Here is what is likely happening.
A Git commit will contain the name, email address and timestamp of two actors — the author, and the committer.
As per the Git - Viewing the Commit History info
You may be wondering what the difference is between author and committer. The author is the person who originally wrote the work, whereas the committer is the person who last applied the work. So, if you send in a patch to a project and one of the core members applies the patch, both of you get credit — you as the author, and the core member as the committer.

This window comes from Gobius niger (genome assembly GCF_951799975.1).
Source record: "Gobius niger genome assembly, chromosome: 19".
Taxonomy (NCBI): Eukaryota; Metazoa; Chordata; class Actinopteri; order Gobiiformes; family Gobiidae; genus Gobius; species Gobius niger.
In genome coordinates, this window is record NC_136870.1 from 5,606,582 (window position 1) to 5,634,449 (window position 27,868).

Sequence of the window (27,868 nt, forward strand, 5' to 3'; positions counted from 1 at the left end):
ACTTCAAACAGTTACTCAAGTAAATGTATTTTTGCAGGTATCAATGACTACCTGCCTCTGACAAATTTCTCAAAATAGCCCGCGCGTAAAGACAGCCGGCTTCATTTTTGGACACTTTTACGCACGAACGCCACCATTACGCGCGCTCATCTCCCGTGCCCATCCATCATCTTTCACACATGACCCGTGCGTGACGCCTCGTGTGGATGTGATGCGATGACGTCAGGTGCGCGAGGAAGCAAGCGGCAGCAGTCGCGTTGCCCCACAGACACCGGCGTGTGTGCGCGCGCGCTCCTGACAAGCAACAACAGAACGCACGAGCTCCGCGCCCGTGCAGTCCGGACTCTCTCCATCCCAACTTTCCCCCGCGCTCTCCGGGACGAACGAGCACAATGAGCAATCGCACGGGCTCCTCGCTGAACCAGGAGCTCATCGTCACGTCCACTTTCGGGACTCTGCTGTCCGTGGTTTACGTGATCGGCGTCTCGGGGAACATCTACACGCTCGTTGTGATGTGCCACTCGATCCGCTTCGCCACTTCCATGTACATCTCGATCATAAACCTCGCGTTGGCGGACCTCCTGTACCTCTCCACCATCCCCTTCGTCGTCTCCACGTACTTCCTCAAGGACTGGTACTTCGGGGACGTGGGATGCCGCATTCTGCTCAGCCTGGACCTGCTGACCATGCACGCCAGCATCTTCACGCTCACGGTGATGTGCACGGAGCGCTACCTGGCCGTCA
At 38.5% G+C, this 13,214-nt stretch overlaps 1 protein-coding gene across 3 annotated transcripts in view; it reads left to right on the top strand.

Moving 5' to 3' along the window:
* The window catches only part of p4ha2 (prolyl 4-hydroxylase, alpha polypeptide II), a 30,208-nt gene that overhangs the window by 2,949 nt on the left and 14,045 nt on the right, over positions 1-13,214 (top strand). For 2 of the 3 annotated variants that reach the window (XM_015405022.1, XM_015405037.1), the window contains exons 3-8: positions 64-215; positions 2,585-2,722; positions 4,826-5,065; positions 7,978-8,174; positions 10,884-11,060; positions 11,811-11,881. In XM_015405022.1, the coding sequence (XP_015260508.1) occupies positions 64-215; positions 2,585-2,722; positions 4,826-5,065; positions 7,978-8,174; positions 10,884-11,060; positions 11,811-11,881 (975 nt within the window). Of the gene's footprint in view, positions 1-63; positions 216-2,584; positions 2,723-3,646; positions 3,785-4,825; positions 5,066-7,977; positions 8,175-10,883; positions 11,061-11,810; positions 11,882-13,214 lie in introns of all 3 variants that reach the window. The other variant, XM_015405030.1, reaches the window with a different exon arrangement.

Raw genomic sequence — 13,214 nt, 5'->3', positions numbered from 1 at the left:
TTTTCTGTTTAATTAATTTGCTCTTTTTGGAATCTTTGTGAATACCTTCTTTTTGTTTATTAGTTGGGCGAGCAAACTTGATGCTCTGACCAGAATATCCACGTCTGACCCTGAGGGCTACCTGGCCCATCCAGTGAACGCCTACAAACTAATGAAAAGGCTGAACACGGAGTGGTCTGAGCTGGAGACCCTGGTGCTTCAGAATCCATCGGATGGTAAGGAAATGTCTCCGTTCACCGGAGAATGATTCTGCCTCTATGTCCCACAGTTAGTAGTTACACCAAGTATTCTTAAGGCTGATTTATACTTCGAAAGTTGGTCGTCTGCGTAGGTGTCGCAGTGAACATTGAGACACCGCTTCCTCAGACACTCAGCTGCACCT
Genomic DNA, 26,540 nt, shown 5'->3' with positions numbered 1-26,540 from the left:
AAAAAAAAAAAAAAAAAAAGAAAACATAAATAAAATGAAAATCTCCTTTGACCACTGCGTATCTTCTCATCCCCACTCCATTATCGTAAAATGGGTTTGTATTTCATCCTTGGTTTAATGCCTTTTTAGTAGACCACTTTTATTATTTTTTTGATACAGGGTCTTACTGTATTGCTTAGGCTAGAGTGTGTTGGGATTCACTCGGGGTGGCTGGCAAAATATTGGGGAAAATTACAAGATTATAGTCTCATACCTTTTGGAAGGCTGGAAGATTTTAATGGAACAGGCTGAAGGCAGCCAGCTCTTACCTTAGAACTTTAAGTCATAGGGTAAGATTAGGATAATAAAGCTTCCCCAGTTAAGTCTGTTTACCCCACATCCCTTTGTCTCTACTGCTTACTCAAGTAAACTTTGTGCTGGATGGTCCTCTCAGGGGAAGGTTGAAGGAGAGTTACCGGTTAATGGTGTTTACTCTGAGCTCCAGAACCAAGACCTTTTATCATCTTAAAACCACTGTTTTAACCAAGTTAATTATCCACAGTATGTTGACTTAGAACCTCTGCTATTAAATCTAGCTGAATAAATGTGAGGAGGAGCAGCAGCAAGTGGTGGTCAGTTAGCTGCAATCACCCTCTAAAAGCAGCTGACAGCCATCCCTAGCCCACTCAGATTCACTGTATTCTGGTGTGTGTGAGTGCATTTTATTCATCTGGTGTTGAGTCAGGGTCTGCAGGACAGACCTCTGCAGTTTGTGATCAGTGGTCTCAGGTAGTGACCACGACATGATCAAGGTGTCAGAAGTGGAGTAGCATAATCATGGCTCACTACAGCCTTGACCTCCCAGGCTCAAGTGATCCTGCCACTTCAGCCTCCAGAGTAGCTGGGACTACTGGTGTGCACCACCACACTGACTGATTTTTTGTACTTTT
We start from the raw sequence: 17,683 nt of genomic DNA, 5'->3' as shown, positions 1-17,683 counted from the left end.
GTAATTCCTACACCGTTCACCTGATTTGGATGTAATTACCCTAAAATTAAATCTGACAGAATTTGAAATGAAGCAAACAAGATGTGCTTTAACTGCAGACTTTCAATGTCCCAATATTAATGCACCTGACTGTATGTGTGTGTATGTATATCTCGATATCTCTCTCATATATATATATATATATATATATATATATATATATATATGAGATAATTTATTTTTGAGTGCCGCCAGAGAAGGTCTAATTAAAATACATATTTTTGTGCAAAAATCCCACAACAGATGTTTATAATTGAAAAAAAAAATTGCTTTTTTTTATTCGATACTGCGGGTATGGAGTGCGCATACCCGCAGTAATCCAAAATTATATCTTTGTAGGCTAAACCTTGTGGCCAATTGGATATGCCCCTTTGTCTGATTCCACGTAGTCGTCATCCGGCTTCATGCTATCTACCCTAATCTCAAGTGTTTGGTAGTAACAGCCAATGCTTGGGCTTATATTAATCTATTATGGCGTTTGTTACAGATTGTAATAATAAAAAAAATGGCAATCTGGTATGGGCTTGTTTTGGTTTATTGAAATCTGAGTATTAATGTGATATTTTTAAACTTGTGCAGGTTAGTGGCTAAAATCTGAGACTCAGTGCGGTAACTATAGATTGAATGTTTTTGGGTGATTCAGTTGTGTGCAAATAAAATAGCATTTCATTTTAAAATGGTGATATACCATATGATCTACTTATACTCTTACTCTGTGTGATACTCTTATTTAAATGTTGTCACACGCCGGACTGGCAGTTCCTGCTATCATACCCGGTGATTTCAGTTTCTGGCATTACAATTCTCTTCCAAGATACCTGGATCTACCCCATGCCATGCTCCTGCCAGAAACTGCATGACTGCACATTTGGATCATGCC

The commit view shows when the content was committed, using the committer date.
The blame view shows when the content was authored, using the author date.
You can see both of these dates in full by providing appropriate options to Git log.
$ git log -1 --pretty=fuller ce40c0f8f02e83892eb185aabea306ee2a3ab10e
Author: genjix <email@example.com>
AuthorDate: Sat Oct 29 11:39:58 2011 +0100
Commit: genjix <firstname.lastname@example.org>
CommitDate: Sat Oct 29 11:53:18 2011 +0100
BIP 0001, 0011, 0012, 0013.